Institutional EYE

Commentary on Corporate Governance Issues

Nurturing corporate culture

October 27, 2016

How often does the board discuss company culture? The Wells Fargo and the Volkswagen incidents highlight the importance of – or rather, the lack of – a corporate culture that put ethical behavior ahead of performance targets.

 

 

 

It took a seemingly long time for the board of Wells Fargo, a US Bank, to act on the cross-selling scandal. When they did, they first fell short of what was expected. The board initially meted out a strong rebuke to its chairman and CEO John Stumpf, but did not sack him. The Bank announced Mr. Stumpf had agreed to forgo all unvested equity awarded to him, worth some $41 million (- an action first proposed by Mr Stumpf himself) and not take his 2016 bonus. He was not to get paid a salary during an independent board investigation into the cross-selling scandal and he was to recuse himself from all deliberations related to this issue. The criticism continued to mount and five weeks after the cross-selling scandal erupted, John Stumpf stepped down.

 

Cross selling has been integral to Wells Fargo’s success. In fact, retail banks globally – including in India, benchmark their performance on cross selling to Wells Fargo. But slowly the practices became aggressive, spread across branches, leading to Wells Fargo’s opening some two million potentially fake bank and credit-card accounts. It now appears that this was first spotted as early as 2011 and widely reported within the bank since 2013, but was allowed to simmer – resulting in over 5300 employees being sacked. Clearly the problem was systemic.

 

Wells Fargo is just one of the handful of companies that has clawed back compensation. Claw-back refers to taking back compensation linked to profit that is derived from illegal activity. Admittedly claw-back from an existing employee is easier than from someone who has left the company, which needs the courts to get involved. The management’s initial reaction, rather than face-up to its mistakes was, to push the problem down to the rank and file. When heat started to build, the Board felt that the claw-back in compensation will help put the problems behind. But given that the problem had spread across the length and breadth of the bank, meant otherwise. The senior management finally shouldered the blame. As Lucy Kellaway of Financial Times put it “If one employee offends against the banks vision and values it’s theirs. If 5300 do, it’s the bank’s.”

 

While the Wells Fargo cross-selling abuse is dominating the headlines today, the Volkswagen emission scandal roiled the company this time last year. Volkswagen had programmed its diesel vehicles to ‘cheat’ on the emission tests. About 11 million cars were ‘fitted with the defeat device,’ spewing noxious fumes into the atmosphere.

 

What followed after the scandal surfaced is similar to the script we have just seen play out in Wells. Martin Winterkorn the CEO initially attributed wrongdoing to a handful of his juniors, and only after the scale became apparent – and the share price lost over 30% of its value - that he resigned as the CEO.

 

Again like in the case of Wells, this scandal had been fermenting for a while. European researchers had spotted this discrepancy as early as 2011, but were brushed aside as being technical glitches.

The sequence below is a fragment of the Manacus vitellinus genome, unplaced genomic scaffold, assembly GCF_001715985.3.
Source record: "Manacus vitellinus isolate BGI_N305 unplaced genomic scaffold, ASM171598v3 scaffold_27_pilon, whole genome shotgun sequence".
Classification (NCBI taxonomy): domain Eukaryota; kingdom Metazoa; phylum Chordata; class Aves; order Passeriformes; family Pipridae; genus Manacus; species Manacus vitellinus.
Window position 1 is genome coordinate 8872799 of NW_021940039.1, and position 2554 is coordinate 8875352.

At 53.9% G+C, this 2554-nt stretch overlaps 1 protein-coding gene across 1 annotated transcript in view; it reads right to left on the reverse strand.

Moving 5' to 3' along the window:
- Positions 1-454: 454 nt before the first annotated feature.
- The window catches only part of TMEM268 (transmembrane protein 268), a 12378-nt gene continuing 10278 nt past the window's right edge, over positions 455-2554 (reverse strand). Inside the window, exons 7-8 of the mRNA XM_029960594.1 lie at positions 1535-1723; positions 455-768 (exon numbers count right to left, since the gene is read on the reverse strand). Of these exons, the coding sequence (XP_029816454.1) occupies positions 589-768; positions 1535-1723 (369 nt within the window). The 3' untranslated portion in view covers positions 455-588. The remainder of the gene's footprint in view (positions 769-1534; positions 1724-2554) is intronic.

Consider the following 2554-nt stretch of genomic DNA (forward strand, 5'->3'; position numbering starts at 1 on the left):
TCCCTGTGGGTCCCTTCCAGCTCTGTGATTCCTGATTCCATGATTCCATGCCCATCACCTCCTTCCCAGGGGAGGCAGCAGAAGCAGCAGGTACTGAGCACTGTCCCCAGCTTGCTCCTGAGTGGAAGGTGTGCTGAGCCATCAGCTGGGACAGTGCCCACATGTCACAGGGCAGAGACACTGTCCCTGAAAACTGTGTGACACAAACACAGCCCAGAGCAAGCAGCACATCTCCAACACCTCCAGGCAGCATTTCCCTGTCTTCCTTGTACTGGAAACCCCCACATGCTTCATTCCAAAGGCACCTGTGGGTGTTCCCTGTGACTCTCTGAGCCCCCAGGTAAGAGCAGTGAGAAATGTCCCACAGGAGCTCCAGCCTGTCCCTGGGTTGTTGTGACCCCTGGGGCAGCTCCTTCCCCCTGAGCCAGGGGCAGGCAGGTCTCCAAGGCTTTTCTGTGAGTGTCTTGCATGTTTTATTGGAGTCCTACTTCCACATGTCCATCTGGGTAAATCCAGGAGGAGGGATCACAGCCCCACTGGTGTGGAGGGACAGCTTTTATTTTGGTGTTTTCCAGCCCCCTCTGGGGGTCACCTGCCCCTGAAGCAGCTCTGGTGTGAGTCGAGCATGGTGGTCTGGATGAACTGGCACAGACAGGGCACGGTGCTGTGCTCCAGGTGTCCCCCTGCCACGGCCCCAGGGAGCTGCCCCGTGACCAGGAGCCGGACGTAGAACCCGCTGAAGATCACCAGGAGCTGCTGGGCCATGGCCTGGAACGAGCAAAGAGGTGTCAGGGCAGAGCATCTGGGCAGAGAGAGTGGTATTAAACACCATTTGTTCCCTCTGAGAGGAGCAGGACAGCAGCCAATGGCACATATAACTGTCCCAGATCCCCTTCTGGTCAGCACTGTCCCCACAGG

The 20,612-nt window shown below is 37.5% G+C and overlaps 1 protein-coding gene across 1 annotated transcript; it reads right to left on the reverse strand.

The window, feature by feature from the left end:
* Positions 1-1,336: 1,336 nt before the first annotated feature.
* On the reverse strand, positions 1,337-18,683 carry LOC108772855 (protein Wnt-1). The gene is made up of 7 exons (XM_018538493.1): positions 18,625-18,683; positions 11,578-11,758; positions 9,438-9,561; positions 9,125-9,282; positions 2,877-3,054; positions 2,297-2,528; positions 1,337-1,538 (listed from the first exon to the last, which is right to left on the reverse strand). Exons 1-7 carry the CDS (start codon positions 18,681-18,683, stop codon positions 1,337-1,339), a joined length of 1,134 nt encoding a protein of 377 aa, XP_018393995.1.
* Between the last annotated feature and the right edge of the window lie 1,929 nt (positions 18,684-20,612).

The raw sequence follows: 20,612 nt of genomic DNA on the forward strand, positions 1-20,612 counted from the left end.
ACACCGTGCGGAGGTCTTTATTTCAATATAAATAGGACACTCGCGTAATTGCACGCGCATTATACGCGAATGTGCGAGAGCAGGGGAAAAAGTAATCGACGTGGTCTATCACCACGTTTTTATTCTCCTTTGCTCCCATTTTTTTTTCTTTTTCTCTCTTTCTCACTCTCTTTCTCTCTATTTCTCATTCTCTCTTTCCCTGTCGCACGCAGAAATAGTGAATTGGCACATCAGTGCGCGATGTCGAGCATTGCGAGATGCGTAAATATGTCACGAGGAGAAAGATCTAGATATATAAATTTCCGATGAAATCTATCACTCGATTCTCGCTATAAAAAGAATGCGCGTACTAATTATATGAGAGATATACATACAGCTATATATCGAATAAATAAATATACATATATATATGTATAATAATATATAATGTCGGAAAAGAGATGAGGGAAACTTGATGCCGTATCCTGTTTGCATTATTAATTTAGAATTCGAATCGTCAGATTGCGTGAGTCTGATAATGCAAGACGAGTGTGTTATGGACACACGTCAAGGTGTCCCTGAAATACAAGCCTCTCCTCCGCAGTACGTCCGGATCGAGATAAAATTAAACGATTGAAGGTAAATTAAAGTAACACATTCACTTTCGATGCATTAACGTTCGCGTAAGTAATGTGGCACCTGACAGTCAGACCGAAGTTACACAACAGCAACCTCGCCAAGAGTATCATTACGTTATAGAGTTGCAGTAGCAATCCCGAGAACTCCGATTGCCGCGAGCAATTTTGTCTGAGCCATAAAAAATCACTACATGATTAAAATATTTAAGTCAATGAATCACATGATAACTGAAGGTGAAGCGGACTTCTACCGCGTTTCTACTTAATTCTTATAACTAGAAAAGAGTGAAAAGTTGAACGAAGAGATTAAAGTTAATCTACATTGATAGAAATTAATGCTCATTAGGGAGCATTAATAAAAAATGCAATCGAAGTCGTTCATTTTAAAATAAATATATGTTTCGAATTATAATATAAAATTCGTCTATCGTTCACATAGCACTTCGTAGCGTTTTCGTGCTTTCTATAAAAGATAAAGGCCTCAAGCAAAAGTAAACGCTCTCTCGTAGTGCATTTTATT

While the unanswered question in both these examples is what did the board know and when, these episodes brings to focus corporate culture – something that (Indian) boards should pay attention too. This includes the impact the incentive structure might have on corporate culture.

 

The financial crisis highlighted the importance of the incentive structure. Before the financial crisis swathes of traders shared immediately in profits, for putting in place structures that would take years to pay-out. This prompted risk taking behavior that finally led to the blow-out. Incentive structures must have a healthy mix which rewards not just the short-term, but also long term thinking. A claw-back need not be off the table, but being difficult to enforce, the Reserve Banks solution of putting in place a staggered pay structure, where a portion of the incentive is paid after a fixed time frame is worth emulating.

 

In the case of Wells, the pressure to cross-sell was so severe, that the employees resorted to unethical behavior. For Volkswagen the dynamics were different. The company needed to replace ageing factories if they did not find the right engine which put huge pressure on the engineers to design fuel efficient low emission engines. In both companies, the corporate culture allowed – and possibly promoted – such egregious behavior, by letting performance targets reign supreme.

 

Suffice to say, risks no longer reside on the balance sheet – it can come from the sovereign (eg Brexit), market, social media, supply chain …. just about anywhere, but also employees. In times of uncertainty, it is corporate culture that protects the organization. What are the value systems that the company encourages and equally discourages?

 

While as a concept corporate culture is amorphous, employee behavior plays an important role enhancing business performance, ensuring regulatory and process compliance and protecting the company’s reputation. Admittedly, the tone and tenor is set at the top. But what happens outside the C-Suite, is just as important as what happens within.

 

Boards can act early if they learn to read corporate culture. Engagement with all stakeholders – employees, suppliers, distributors, etc. – will give it a sense of this. But first, the board must think about the corporate culture it wants to nurture.

 

A modified version of this column by Amit Tandon, appeared in Business Standard on 27 October 2016. You can access the column by clicking this link.

 

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